There have been numerous privacy breaches from corporate data collection and hackers. Leaving unnecessary personal details online creates the risk of random strangers or potentially dangerous people coming to your door. All it takes is gathering information found on Google and other search engines to make you a target.

Google and other search engines are constantly collecting and aggregating information about you. If you have publicly accessible social media or a website, there is no way to completely prevent your name from appearing in search results. However, these are some key ways to make your information less likely to come up when searching for your name.

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How to Change Search Engine Settings for More Privacy

Let’s focus on some simple steps on Google, since it is the largest and most used search engine online.

  • Sign in to your Google account on desktop
  • In the upper right corner of the page, there should be a dial pad icon
  • Click the icon for the drop-down menu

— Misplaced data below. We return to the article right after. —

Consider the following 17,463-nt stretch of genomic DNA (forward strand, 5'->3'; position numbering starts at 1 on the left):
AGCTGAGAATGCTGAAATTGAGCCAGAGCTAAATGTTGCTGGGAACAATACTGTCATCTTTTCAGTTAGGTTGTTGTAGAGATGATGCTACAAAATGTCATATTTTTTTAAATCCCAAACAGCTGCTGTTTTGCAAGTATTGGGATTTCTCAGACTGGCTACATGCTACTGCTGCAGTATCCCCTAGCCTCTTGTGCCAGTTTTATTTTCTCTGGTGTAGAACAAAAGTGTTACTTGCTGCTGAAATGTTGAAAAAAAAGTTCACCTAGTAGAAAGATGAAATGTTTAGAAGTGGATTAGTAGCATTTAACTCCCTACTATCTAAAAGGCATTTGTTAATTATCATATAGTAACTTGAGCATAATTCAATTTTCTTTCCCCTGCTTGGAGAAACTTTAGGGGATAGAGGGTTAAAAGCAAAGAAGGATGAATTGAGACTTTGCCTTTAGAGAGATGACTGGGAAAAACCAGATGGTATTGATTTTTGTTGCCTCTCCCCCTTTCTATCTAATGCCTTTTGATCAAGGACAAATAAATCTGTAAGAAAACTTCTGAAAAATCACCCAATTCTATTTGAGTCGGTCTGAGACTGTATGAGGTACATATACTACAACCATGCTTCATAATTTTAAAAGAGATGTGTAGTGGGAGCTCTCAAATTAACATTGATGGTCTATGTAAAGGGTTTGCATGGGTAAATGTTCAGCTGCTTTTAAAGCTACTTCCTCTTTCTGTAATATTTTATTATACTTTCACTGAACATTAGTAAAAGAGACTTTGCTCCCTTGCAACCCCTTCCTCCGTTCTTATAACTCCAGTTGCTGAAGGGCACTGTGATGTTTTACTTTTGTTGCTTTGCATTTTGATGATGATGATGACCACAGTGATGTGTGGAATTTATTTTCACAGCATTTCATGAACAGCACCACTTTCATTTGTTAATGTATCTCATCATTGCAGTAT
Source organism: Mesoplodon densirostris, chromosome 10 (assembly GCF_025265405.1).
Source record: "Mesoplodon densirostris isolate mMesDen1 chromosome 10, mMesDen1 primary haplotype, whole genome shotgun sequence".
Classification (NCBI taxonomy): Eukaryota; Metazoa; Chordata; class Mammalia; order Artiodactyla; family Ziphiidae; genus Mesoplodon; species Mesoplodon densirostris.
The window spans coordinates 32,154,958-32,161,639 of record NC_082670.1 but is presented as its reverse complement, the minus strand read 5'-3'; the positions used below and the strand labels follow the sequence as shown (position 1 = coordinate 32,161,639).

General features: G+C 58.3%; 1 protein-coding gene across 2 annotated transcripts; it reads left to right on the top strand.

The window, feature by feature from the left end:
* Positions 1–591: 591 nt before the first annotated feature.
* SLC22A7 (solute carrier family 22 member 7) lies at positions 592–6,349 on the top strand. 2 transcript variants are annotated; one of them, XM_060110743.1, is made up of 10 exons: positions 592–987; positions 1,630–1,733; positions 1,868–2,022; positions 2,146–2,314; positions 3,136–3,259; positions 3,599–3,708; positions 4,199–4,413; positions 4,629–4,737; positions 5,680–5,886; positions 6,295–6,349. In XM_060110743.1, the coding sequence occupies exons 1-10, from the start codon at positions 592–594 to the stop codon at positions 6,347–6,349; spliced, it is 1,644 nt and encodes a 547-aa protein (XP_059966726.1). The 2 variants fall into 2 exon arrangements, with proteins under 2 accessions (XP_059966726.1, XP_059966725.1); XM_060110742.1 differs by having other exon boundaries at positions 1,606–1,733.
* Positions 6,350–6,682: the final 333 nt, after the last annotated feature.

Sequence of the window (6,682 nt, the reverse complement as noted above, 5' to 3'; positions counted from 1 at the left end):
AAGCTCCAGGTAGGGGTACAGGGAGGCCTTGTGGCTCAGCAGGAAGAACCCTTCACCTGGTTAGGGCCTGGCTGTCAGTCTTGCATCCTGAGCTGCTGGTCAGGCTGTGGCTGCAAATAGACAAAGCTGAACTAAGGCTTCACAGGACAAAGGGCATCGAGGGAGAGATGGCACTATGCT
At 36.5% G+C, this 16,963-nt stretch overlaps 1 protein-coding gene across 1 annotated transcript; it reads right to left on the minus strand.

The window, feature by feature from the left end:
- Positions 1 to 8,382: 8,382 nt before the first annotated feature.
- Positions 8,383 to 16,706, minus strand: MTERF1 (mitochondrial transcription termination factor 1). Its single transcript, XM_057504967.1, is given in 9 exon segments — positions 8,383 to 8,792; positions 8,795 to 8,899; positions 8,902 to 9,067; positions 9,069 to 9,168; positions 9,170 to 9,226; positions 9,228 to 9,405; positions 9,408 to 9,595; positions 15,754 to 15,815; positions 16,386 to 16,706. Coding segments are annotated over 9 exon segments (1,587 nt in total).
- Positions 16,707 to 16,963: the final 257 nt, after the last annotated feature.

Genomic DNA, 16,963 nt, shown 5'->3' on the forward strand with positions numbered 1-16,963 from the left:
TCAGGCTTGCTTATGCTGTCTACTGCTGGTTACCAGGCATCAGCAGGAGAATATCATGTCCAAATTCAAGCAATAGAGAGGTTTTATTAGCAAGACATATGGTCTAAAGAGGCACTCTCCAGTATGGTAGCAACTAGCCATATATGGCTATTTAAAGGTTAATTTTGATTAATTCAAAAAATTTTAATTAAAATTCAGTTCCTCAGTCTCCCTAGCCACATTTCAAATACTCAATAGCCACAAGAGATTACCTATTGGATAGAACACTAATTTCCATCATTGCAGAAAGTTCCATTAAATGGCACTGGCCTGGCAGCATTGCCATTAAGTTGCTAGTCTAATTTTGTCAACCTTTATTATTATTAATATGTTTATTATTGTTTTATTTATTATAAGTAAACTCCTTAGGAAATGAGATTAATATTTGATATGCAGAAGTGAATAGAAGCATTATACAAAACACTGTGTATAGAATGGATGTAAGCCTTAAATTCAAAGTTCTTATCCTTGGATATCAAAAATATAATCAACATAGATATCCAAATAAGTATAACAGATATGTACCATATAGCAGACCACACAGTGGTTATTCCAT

• click Account icon
  • click ‘Data and Privacy in left menu

A photo illustrating the selection of Data and Privacy on Google.
(Fox News)

  • On the Data & Privacy page, scroll down to “Historical Settings” options
Data and privacy screens on Google.

Data and privacy screens on Google.
(Fox News)

  • Under History Settings, click theWeb & App Events’
History settings page on Google with instructions on how to personalize web and app activity and YouTube history.

History settings page on Google with instructions on how to personalize web and app activity and YouTube history.
(Fox News)

  • under ‘Activity Control’, click ‘turn off’ So it stops collecting information from your Google services and websites. Or, if you prefer to keep it turned on, you can “turn on” the auto-delete feature so that it deletes the information on a regular basis. You can repeat these steps for “YouTube History”.
Google settings allow you to "automatically delete" Information it collects on a regular basis.

Google settings allow you to “auto-delete” information it periodically collects.
(Fox News)

How much of your private information has been leaked?

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#3 Invest in a Moving Service (Best Outcome)

In addition to the plethora of data brokerage sites stealing your data, the unfortunate fact is that many of these sites continue to collect information about you from public records and online usage, even after you have previously deleted your data. It never stops.

Although you can go to each site and manually request deletion of your information, You’ll be doing it non-stop. Unfortunately, there is little regulation when it comes to data brokering. Just because you delete your data from the web doesn’t mean data brokers will suddenly stop reselling it a few months later.